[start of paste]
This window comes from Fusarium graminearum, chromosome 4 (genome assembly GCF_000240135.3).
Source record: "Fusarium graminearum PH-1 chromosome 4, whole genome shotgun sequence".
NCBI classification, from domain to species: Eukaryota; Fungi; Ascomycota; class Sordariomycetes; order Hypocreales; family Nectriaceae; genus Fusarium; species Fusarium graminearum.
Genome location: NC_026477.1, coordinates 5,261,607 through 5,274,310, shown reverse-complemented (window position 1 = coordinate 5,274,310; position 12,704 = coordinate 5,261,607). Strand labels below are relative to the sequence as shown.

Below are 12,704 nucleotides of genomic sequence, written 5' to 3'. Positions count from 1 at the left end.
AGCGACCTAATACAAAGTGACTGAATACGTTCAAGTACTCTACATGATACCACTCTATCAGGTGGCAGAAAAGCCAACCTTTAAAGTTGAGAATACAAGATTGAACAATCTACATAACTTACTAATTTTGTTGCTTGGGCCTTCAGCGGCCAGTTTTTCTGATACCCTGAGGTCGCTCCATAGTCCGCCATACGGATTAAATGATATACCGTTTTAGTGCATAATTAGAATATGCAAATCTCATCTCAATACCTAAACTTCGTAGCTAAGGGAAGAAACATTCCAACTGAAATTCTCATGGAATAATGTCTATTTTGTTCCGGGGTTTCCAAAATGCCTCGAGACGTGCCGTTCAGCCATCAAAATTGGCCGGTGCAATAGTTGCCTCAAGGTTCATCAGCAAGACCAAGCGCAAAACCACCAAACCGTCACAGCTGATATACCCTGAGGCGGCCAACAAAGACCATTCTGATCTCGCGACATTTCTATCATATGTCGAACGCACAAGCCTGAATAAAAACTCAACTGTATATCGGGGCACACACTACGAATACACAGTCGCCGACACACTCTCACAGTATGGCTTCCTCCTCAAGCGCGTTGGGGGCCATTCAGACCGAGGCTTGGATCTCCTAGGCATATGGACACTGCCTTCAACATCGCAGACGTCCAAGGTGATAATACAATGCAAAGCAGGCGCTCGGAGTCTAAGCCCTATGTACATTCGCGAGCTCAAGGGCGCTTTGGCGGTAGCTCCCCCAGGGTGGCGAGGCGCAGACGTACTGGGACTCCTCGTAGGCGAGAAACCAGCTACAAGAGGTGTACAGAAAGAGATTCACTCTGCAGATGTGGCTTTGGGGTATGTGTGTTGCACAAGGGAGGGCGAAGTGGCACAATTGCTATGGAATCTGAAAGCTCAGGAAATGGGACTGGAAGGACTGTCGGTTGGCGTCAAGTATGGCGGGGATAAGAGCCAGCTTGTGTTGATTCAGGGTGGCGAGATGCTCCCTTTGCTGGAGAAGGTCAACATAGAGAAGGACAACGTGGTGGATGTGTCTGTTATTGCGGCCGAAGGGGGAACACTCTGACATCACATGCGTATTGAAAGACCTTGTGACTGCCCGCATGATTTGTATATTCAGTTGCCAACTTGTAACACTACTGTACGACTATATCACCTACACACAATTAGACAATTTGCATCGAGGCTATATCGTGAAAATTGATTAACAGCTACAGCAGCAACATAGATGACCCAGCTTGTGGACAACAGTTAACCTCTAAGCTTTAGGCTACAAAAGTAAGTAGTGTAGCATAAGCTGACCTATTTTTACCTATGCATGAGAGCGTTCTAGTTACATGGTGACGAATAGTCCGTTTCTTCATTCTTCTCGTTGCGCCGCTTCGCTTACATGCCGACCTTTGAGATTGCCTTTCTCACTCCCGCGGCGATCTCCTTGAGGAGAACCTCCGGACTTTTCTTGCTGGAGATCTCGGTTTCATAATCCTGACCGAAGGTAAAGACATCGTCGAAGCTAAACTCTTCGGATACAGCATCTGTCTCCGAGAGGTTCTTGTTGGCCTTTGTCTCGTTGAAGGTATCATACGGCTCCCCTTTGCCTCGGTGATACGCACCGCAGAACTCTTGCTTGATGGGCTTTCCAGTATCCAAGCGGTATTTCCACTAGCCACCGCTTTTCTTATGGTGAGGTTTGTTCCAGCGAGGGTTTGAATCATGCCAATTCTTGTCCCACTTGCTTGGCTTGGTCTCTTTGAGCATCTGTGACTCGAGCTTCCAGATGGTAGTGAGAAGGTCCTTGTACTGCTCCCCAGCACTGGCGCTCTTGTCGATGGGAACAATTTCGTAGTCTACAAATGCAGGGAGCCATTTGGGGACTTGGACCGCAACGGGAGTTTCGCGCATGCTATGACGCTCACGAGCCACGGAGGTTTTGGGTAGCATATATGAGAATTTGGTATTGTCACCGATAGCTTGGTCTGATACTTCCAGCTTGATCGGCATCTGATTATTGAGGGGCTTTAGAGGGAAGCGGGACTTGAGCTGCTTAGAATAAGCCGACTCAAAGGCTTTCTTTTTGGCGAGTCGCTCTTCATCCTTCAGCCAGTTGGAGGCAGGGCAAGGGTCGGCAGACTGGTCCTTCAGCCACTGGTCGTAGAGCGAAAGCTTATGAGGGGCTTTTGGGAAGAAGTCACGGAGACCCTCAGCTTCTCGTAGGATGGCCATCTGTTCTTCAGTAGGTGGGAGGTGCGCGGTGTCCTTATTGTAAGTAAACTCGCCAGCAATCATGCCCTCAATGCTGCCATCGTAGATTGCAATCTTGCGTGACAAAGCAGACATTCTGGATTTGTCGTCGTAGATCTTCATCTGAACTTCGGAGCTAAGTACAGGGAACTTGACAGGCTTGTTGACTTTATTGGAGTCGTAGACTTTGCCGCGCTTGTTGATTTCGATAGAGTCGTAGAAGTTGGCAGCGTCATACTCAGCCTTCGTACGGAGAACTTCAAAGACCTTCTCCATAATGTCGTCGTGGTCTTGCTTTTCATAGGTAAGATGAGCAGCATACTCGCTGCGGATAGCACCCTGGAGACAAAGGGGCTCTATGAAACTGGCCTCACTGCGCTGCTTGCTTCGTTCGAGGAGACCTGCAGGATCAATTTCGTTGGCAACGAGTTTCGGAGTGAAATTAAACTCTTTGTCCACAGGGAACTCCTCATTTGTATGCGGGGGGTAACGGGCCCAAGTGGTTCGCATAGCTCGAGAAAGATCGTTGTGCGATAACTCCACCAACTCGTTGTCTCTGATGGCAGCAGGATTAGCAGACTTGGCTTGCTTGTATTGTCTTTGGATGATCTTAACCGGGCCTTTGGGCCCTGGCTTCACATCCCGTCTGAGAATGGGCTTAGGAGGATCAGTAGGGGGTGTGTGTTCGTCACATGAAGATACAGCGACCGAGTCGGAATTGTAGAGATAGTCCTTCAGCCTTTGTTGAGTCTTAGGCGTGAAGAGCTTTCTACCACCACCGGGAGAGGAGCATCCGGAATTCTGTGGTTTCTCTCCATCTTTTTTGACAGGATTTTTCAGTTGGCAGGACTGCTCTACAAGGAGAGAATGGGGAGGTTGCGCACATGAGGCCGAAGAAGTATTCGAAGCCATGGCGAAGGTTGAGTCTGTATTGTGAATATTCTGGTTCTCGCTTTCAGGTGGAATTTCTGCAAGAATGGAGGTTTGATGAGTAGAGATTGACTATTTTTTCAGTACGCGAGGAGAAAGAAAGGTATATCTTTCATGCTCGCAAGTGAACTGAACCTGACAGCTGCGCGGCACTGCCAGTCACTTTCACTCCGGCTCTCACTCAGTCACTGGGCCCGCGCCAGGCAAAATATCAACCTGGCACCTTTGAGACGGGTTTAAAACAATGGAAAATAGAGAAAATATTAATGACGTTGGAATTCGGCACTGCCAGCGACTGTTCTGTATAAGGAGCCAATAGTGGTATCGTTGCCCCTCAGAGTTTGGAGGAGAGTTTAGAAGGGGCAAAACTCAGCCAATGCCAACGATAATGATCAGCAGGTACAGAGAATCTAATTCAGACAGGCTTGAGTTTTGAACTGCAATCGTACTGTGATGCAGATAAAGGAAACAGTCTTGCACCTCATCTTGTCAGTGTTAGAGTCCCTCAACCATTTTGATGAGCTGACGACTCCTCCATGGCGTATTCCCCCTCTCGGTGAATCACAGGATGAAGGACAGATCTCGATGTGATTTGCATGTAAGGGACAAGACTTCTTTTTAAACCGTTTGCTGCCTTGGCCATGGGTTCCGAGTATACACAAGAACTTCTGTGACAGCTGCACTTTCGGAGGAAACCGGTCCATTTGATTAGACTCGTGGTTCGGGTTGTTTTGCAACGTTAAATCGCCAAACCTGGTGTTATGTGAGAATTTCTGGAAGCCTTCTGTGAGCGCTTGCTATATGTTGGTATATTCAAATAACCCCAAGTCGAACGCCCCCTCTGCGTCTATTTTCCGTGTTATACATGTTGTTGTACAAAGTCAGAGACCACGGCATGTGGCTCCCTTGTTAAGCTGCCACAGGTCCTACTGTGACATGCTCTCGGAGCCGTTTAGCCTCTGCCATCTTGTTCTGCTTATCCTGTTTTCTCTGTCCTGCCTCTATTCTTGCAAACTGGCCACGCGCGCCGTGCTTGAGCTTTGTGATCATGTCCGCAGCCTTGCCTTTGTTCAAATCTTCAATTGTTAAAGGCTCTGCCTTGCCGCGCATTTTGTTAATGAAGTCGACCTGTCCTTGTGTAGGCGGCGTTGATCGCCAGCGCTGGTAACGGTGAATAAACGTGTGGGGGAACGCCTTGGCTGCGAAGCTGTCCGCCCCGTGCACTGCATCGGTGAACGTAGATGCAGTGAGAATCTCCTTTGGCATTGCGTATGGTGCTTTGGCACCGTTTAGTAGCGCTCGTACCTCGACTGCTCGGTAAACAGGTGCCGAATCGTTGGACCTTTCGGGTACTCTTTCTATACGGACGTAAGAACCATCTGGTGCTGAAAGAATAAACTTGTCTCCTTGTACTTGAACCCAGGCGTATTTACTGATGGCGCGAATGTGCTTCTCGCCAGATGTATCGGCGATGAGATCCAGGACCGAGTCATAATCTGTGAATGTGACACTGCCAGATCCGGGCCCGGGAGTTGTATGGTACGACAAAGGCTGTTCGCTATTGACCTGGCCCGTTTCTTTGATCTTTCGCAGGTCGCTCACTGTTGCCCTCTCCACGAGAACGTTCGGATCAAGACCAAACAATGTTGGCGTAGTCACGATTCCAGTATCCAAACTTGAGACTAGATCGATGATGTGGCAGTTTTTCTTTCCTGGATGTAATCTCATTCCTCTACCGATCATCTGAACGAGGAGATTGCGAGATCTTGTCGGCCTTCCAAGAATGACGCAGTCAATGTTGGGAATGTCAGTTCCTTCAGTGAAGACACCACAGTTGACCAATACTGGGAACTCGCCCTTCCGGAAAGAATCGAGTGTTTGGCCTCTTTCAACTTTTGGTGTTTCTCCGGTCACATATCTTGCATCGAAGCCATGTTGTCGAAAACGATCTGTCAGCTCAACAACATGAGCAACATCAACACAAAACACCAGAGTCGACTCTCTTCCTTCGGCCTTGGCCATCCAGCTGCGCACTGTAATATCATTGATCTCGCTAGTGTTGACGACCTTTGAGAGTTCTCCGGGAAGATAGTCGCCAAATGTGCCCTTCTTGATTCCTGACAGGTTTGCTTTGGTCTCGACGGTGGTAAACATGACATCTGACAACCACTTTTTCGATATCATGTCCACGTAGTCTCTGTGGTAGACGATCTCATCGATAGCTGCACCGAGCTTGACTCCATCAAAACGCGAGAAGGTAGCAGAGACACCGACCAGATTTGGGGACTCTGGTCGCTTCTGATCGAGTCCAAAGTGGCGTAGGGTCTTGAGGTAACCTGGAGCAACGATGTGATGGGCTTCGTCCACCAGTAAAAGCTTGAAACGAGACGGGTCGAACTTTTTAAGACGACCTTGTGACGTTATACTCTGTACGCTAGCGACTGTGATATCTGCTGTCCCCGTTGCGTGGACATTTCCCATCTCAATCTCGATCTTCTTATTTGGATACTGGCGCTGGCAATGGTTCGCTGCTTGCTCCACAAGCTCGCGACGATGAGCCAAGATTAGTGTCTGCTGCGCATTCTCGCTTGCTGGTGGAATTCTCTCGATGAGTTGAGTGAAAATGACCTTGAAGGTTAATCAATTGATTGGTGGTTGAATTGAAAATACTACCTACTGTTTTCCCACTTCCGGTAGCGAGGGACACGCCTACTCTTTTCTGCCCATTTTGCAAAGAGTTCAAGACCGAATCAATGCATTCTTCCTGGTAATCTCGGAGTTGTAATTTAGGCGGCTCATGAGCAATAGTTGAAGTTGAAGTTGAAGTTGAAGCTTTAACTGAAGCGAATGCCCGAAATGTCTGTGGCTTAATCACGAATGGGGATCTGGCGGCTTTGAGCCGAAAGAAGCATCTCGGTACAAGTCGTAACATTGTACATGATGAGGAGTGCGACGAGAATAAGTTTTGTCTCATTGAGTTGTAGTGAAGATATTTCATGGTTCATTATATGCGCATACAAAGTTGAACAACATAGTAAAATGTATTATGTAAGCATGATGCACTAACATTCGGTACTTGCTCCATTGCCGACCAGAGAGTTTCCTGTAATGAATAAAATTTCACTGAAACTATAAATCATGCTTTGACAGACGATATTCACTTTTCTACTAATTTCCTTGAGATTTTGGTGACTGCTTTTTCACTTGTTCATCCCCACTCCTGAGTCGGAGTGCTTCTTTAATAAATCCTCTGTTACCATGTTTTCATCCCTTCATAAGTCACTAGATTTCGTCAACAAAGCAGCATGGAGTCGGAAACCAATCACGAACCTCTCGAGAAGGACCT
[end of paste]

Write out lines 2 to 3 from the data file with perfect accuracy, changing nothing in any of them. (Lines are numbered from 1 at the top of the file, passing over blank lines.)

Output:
Source record: "Fusarium graminearum PH-1 chromosome 4, whole genome shotgun sequence".
NCBI classification, from domain to species: Eukaryota; Fungi; Ascomycota; class Sordariomycetes; order Hypocreales; family Nectriaceae; genus Fusarium; species Fusarium graminearum.